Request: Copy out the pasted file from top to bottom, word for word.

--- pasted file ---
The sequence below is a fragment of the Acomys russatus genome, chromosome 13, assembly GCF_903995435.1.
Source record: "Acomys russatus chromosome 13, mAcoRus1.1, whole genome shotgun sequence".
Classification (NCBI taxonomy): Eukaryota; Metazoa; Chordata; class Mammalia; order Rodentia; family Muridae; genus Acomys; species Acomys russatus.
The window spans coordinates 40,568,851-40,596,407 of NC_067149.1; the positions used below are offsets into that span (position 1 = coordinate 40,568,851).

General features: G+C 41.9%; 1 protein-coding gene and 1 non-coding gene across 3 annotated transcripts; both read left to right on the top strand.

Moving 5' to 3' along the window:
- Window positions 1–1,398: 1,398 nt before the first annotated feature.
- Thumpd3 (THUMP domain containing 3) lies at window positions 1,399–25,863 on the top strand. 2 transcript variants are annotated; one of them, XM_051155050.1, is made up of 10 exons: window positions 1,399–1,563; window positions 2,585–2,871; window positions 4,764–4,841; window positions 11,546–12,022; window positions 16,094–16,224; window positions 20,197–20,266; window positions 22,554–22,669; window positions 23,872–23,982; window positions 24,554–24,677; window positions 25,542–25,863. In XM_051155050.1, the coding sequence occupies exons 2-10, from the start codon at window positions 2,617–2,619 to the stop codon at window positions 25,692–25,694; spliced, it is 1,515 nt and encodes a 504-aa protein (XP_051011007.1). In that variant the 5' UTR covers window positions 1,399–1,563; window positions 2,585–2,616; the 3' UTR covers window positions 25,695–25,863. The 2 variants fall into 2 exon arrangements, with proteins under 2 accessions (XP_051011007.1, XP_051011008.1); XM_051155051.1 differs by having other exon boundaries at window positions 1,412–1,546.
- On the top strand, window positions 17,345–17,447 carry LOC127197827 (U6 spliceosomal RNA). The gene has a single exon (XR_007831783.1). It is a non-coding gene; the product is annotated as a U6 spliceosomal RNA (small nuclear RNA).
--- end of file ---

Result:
The sequence below is a fragment of the Acomys russatus genome, chromosome 13, assembly GCF_903995435.1.
Source record: "Acomys russatus chromosome 13, mAcoRus1.1, whole genome shotgun sequence".
Classification (NCBI taxonomy): Eukaryota; Metazoa; Chordata; class Mammalia; order Rodentia; family Muridae; genus Acomys; species Acomys russatus.
The window spans coordinates 40,568,851-40,596,407 of NC_067149.1; the positions used below are offsets into that span (position 1 = coordinate 40,568,851).

General features: G+C 41.9%; 1 protein-coding gene and 1 non-coding gene across 3 annotated transcripts; both read left to right on the top strand.

Moving 5' to 3' along the window:
- Window positions 1–1,398: 1,398 nt before the first annotated feature.
- Thumpd3 (THUMP domain containing 3) lies at window positions 1,399–25,863 on the top strand. 2 transcript variants are annotated; one of them, XM_051155050.1, is made up of 10 exons: window positions 1,399–1,563; window positions 2,585–2,871; window positions 4,764–4,841; window positions 11,546–12,022; window positions 16,094–16,224; window positions 20,197–20,266; window positions 22,554–22,669; window positions 23,872–23,982; window positions 24,554–24,677; window positions 25,542–25,863. In XM_051155050.1, the coding sequence occupies exons 2-10, from the start codon at window positions 2,617–2,619 to the stop codon at window positions 25,692–25,694; spliced, it is 1,515 nt and encodes a 504-aa protein (XP_051011007.1). In that variant the 5' UTR covers window positions 1,399–1,563; window positions 2,585–2,616; the 3' UTR covers window positions 25,695–25,863. The 2 variants fall into 2 exon arrangements, with proteins under 2 accessions (XP_051011007.1, XP_051011008.1); XM_051155051.1 differs by having other exon boundaries at window positions 1,412–1,546.
- On the top strand, window positions 17,345–17,447 carry LOC127197827 (U6 spliceosomal RNA). The gene has a single exon (XR_007831783.1). It is a non-coding gene; the product is annotated as a U6 spliceosomal RNA (small nuclear RNA).